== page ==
Sunday, April 12, 2009

Beyonce is a superstar

I post this for Siobhan and Mitchell and Jean and all those huge Beyonce fans out there. Her latest video ("Single Ladies, Put a Ring On It") is addictive (the tune, the beat, and then the video itself) and there are a couple of moments that are goosebump-worthy and I'm not sure why.

I will say this: How wonderful it is to see a dance video that shows THE WHOLE DANCER at all times - not cutting between her body parts to give an impression that dancing is going on, but somehow fearful, a la Flashdance of showing the whole girl at the same time. Beyonce - and her two dancers - are shown in full body throughout, and there are times where it actually feels (to me) like it's done in one take. It's not - but the impression is there: that we are seeing a performance, entirely - what the energy and synchronicity of these girls bring to it is NOT from editing or cutting to give an impression ... it is because they worked their asses off on that dance and are performing it brilliantly. I love the black and white, too, and I love the final seconds of the video, where the sound goes away, the song ends, and you can just hear the heavy breathing of the girls, breathless from the major WORKOUT they just went through.

The whole thing feels real to me, in a way that is so rare these days in filmed dance performance - it feels like a moment of live performance was actually captured by the camera. And there are no distractions either - no change of costume, no swirling lights, no set ... It's kind of old school and looks like it could be on Judy Garland's old television show. Just the stark black dancers against the white background - so all you have to look at is the girls performing.

Beyonce Biography
Born in Houston in the fall of 1981, Beyoncé Giselle Knowles started performing at age seven. From dance classes to singing in the church choir, Beyoncé was a natural. She and cousin Kelly Rowland met Latavia Roberson during this time, and the trio formed a group with Letoya Luckett. Mathew Knowles, Beyoncé's father and Rowland's legal guardian, signed on to be the girls' manager. This situation would ultimately lead to the formation of one of the most popular female R&B groups of all time -- Destiny's Child.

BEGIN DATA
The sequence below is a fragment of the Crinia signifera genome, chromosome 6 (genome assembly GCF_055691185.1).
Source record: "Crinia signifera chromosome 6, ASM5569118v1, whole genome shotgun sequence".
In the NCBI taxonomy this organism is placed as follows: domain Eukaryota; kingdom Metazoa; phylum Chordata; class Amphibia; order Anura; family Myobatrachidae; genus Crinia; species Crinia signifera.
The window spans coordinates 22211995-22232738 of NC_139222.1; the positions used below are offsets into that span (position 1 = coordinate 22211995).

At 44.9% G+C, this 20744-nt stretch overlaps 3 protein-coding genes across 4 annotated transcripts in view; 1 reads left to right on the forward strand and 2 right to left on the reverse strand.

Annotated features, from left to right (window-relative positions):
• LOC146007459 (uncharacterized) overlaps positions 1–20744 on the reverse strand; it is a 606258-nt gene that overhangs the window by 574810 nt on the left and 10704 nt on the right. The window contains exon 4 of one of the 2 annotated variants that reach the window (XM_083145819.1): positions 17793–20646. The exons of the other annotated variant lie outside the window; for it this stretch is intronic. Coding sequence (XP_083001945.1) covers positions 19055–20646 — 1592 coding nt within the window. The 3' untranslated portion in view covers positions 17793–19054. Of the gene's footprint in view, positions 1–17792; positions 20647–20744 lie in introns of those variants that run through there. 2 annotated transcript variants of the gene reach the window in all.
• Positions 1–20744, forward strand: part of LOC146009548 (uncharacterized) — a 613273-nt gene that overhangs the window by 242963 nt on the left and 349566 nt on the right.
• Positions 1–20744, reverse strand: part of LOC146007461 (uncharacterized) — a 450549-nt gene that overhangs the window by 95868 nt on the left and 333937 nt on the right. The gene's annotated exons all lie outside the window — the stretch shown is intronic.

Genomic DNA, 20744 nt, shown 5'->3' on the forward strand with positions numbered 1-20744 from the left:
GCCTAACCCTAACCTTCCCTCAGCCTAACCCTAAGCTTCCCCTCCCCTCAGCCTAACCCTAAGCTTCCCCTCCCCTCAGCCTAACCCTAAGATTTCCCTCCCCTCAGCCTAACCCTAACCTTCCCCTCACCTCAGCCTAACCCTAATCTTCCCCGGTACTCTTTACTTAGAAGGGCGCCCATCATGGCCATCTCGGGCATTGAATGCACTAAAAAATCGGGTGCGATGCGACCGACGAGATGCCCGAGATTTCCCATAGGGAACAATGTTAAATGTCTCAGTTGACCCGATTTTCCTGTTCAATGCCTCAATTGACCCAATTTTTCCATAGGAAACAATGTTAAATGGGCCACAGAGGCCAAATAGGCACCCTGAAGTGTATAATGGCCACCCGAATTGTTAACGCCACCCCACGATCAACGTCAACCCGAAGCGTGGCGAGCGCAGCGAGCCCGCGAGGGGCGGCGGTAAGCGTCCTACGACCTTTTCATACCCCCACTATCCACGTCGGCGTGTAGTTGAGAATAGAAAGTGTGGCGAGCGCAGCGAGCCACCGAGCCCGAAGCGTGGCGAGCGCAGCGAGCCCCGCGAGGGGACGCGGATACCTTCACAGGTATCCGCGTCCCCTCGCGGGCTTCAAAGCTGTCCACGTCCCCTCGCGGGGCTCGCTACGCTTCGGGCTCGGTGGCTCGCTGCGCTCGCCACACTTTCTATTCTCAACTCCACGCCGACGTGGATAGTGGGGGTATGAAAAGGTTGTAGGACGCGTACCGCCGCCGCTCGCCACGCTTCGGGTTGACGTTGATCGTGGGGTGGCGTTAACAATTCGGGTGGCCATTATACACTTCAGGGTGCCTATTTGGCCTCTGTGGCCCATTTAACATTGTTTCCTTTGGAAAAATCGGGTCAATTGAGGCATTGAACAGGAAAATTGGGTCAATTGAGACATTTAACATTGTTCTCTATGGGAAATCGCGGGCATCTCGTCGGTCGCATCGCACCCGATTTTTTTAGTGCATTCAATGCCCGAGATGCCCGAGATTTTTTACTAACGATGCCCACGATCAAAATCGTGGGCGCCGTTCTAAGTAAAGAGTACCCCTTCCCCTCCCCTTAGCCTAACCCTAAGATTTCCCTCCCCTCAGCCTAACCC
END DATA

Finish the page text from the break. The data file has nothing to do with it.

Destiny's Child made its debut 1990 and within ten years, the vocal act had experienced personal and political highs and lows that fueled the group's desire to make it big. Destiny's Child sold 33 million albums worldwide by 2002 and earned a slew of Grammys and additional music awards. "Jumpin' Jumpin'," "Bills, Bills, Bills," "Say My Name," and "Survivor" were smash hits, and the group appeared unstoppable.

In 2001, Beyoncé, Rowland, and Michelle Williams allowed themselves a break from the singing group and tried their hands at individual solo careers. Before landing several movie roles, Beyoncé became the first African-American female artist and second woman ever to win the annual ASCAP Pop Songwriter of the Year Award. An appearance in the MTV drama Carmen: A Hip Hopera quickly followed, but it was her role as Foxxy Cleopatra in Austin Powers in Goldmember in 2002 that eventually moved Beyoncé from the stage to the screen.

Her first single, "Work It Out," coincided with the release of the Mike Myers comedy and cemented her celebrity status. A guest spot on Jay-Z's "'03 Bonnie & Clyde" was equally popular when it appeared in October. In 2003, she rejoined Jay-Z for her proper debut single, the funkadelic "Crazy in Love," as the press and fans christened her a bona fide star. Beyoncé's debut album, Dangerously in Love, which appeared in June 2003, featured collaborations with Sean Paul, Missy Elliott, and OutKast's Big Boi. The multi-platinum album spawned a total of four Top Ten singles. Nearly two years after another Destiny's Child album (Destiny Fulfilled), Beyoncé released her second album, B'day. ~ MacKenzie Wilson, All Music Guide.

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